Lab-Grown Meat Is Coming, Whether You Like It or Not

Standing in a kitchen in San Francisco, in a state where foie gras is illegal, Josh Tetrick cuts into the pale gray pate anyway and smears it on a thin piece of bread. “You prettied it up a little bit,” he says to a bearded chef, pointing his butter knife at the plate, “what’s going on here?”

“Little carrot and vanilla puree,” says the cook. “Little beet, little bit of a splatter there to mimic the atrocity that we’re taking away.”

Tetrick chews on the delicacy. “Even though I’m not a foie expert,” he says, “I’ve been eating a little bit more foie outside the state of California for the past handful of months, and it tastes like foie should.”

It tastes like foie gras should because you could make the argument that it isn’t really foie gras. Because this is no ordinary kitchen—it’s also a lab. Tetrick is the CEO of Just, a controversial food company formerly known as Hampton Creek, whose entire board quit last year. And his scientists here grew the meat in the lab from cells, incubating them with heat and feeding them nutrients. Compare that to getting foie gras the old-fashioned way: force-feeding a duck or goose until its liver balloons to up to 10 times its normal size.

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Just’s tacos made with lab-grown chorizo.


Scientists have been culturing meat in labs for years, but Just and other startups like Finless Foods, which is growing fish meat, have been feverishly pursuing this so-called “clean meat” of late. Just is chasing a cultured chorizo and a cultured nugget in addition to the foie gras. And Tetrick claims his startup has finally made the process cost-effective enough to take to market: At the end of this year, he says, Just will officially introduce an as yet undisclosed lab-grown meat, the first time the stuff will hit shelves.

The challenges of engineering meat in the lab is one thing, but convincing consumers to turn away from the storied kill-it-and-grill-it method of eating is another. And while it’s easy to imagine how lab-grown meat would be better for the planet, there’s actually little data to back that up.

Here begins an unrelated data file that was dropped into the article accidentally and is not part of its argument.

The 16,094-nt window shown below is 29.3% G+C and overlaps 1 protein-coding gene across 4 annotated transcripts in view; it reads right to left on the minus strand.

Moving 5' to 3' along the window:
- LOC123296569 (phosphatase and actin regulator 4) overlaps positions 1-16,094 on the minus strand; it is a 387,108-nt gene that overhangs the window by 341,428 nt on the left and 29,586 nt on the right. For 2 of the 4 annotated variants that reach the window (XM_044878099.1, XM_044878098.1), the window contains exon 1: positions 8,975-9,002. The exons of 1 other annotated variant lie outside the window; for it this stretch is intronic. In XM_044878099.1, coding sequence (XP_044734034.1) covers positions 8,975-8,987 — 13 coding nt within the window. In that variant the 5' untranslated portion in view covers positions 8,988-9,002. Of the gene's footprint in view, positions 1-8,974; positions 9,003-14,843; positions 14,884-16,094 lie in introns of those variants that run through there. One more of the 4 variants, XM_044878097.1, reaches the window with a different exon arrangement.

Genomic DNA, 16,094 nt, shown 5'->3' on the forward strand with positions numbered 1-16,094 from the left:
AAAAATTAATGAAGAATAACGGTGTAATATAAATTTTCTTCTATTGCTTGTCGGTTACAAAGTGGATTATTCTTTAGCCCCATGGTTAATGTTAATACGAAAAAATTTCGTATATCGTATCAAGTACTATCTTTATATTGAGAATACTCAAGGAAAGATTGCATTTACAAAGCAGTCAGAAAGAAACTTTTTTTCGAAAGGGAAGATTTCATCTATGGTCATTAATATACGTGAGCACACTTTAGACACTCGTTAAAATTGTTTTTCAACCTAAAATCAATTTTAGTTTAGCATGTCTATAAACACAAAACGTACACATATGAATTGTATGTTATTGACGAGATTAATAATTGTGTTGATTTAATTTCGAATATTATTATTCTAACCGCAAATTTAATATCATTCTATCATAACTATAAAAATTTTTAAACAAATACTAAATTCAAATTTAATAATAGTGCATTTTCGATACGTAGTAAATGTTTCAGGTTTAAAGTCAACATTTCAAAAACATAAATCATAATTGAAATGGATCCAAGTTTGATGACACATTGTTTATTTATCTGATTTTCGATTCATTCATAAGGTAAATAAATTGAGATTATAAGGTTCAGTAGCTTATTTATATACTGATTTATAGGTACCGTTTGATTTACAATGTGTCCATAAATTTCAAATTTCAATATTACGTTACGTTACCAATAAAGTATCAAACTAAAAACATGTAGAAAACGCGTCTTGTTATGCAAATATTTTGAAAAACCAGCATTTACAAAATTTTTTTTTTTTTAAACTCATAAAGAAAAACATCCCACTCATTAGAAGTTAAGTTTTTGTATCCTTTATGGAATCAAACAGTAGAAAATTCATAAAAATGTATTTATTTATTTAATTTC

Whether or not Just makes it to market this year, and whether or not their meat tastes and smells and feels like meat, the era of clean meat is approaching. (Just declined to let us taste their food, saying it wasn’t ready for public consumption.) Soon enough, burgers will grow not just in fields, but in vats. Farther down the line, your T-bones may not come from a cow, at least not in the traditional sense. If the sound of that bothers you, know that you’re not alone.

There’s Got to Be a Better Way

The promise of lab-grown meat isn’t to stop eating animals—it’s just to eat way, way fewer of them. In America alone, we consume 26 billion pounds of beef a year. That demands a massive industrialized livestock system that is problematic for the planet. One cow can consume up to 11,000 gallons of water a year. Worldwide, livestock may be responsible for 15 percent of greenhouse gas emissions. And the system rarely has the animals’ best interests in mind.

But cultured tissue offers a way to potentially grow many meals’ worth of meat from just a handful of cells. Under the right conditions in a lab, cells can be encouraged to divide just like they do inside the body—cutting down on natural resources, gas, and animal rights abuses. “Theoretically from one little piece of meat you can create an unlimited amount,” says Mike Selden, CEO of Finless Foods.

The precise methods vary between labs and companies. “In practice, it doesn’t work the first time—you’ve got to try a bunch of different things to get it to work,” says Selden. At Finless Foods, they take a bit of fish meat and filter it for a particular kind of cell, not so much stem cells but stem-like cells, what they’re calling progenitor cells. “We’re looking for cells that have the ability to differentiate into different lineages,” says Selden. “So we’re looking for cells that are stem enough.”

The idea is to trick these cells into thinking they’re still in their owner. So by feeding them nutrients like salts and sugars, Finless can get the cells to turn into muscles or fat or connective tissue. Think of it like sourdough yeast: Once you’ve got a starter strain, you can keep making a distinctive bread. “Once each of these companies has a cell line going,” says Selden, “they never have to go back to the initial animal.”


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